At a few minutes before 11 on Friday, I was reading a funny text message from my husband. I teach back to back classes in the same room, and I gave in to the urge to read his text while I waited for my students to arrive.
A student next to me, also waiting for class to begin, was reading a text, too. Her head jerked up and she gasped a little.
Another student from our class texted her to say that she’d been stopped at the entrance to the university by police. No one was allowed onto the campus. Then other students got texts. Their friends weren’t allowed to leave the building, even to go to the residence halls.
I picked up the phone to call our campus police and found out only that we weren’t allowed to leave the building.
It took 10 minutes before we knew that our campus had been threatened with a bomb in the parking lot and all classes were canceled for the rest of the day. See the Trib’s report here.
In those 10 minutes, my students and I considered the possibilities. I wondered if I should close and lock our door. I will admit that I was anxious. I looked at the faces of my students differently, carefully, to try to see what they were feeling.
There was an odd sense of relief when the message came of a bomb threat. I don’t think any of us could quite imagine a bomb, though, sadly, we could all imagine a person with a gun.
I don’t know why people make bomb threats. I suspect threats give them power. Dozens of police officers and dogs investigated our parking lots and then our buildings for a bomb. Many of us were locked inside, kept from living our lives normally.
But, still, I don’t know why people want this sort of power. It’s something that I can’t relate to. I can’t imagine taking satisfaction from inconveniencing people. Or from causing them anxiety and fear.
I want the person who did this to know, however, that the effect of this bomb threat wasn’t just inconvenience and fear. It also afforded those of us locked in the building an opportunity to spend time with each other.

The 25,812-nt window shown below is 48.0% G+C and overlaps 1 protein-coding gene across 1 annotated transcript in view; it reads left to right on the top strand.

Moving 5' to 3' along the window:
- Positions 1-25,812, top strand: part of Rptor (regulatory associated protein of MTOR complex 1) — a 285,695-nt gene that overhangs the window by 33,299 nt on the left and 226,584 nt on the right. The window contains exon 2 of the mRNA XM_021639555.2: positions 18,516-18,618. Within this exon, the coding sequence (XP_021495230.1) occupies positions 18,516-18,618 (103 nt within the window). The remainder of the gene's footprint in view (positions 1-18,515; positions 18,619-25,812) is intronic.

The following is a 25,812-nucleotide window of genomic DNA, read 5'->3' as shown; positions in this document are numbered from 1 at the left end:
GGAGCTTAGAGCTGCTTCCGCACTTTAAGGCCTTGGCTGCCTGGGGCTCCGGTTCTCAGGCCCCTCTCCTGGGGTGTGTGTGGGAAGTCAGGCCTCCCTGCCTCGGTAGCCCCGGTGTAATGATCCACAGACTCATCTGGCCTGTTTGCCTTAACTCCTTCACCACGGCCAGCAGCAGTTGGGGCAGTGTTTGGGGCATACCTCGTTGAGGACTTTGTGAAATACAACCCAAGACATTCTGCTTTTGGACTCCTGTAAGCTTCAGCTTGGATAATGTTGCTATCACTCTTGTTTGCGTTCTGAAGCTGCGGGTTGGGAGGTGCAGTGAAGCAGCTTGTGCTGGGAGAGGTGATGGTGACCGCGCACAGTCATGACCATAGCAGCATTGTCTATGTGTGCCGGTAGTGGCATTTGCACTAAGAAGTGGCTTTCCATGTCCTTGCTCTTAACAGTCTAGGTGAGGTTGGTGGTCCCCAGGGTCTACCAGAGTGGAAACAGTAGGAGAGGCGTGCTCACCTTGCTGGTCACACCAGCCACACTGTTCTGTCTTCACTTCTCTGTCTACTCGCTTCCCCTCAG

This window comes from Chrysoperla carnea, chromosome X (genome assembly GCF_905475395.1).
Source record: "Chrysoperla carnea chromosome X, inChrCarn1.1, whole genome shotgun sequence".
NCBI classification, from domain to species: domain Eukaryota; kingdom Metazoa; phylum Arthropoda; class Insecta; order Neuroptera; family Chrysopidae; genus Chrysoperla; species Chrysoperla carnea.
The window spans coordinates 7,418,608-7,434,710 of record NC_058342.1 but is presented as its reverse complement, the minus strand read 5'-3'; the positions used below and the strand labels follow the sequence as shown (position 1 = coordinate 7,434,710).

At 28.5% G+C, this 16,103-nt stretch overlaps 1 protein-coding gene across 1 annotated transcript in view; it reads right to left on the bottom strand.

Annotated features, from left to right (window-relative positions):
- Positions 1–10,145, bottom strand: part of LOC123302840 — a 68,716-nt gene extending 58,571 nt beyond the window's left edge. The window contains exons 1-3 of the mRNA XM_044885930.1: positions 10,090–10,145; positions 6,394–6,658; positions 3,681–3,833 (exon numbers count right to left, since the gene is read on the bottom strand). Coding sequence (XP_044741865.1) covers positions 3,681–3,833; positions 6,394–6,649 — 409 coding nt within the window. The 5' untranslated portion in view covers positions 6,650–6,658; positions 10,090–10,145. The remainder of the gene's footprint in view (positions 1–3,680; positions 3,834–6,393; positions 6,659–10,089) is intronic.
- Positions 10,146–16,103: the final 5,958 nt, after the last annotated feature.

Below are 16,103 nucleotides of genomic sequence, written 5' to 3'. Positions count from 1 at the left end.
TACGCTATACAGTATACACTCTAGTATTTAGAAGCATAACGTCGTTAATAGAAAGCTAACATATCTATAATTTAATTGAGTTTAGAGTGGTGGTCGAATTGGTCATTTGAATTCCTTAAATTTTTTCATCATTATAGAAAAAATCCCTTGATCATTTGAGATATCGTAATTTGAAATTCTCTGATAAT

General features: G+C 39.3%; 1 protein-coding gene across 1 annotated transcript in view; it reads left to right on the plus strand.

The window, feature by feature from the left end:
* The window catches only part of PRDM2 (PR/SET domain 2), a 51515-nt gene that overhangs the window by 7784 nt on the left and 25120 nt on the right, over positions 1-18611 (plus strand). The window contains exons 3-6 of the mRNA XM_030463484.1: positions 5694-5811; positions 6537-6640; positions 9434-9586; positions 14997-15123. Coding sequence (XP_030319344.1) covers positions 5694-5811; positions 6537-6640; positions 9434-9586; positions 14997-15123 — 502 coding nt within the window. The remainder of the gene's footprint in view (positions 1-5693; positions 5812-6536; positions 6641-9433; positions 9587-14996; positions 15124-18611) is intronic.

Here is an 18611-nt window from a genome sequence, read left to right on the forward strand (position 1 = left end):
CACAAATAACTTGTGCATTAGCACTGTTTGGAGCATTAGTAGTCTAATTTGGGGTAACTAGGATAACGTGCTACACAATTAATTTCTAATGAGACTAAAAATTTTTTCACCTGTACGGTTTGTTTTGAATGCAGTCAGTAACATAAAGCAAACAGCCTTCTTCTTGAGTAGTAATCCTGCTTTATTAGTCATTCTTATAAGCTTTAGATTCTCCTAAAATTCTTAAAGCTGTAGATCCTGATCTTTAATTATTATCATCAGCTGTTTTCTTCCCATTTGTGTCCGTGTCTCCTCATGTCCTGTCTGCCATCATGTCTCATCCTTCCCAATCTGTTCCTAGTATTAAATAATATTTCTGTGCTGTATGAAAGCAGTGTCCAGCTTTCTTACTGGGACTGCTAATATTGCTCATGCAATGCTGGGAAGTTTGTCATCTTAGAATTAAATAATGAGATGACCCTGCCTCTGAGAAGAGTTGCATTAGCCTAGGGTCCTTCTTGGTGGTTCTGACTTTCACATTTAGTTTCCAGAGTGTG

After my students left, I talked with a colleague I rarely see, but whom I deeply respect, about teaching and research and our shared challenges balancing work and life.
When I went to the cafeteria for coffee, the roar of talking and laughing in the room was almost festive. I saw people eating together who I suspect rarely share lunch. Faculty, staff, students.
Everyone was given some “found time.” You know, the time you get when your day gets canceled. My class was canceled, my afternoon meeting was canceled, and in return I got to really talk with a colleague. I also got to spend some time in my office doing some paper work that really needed doing.
And then, as suddenly as we were locked in, we were tossed out. Everyone had to leave at about 2:20 so that the buildings could be checked, room by room.
As I drove off campus, I was surprised by how much emotion I felt toward the police officers who were directing traffic. While I was doing paper work, men and women like these were doing their jobs, confronting a much more proximate possibility of danger.
So, your bomb threat, my friend, had the power to scare us. But we found the silver lining and found each other.
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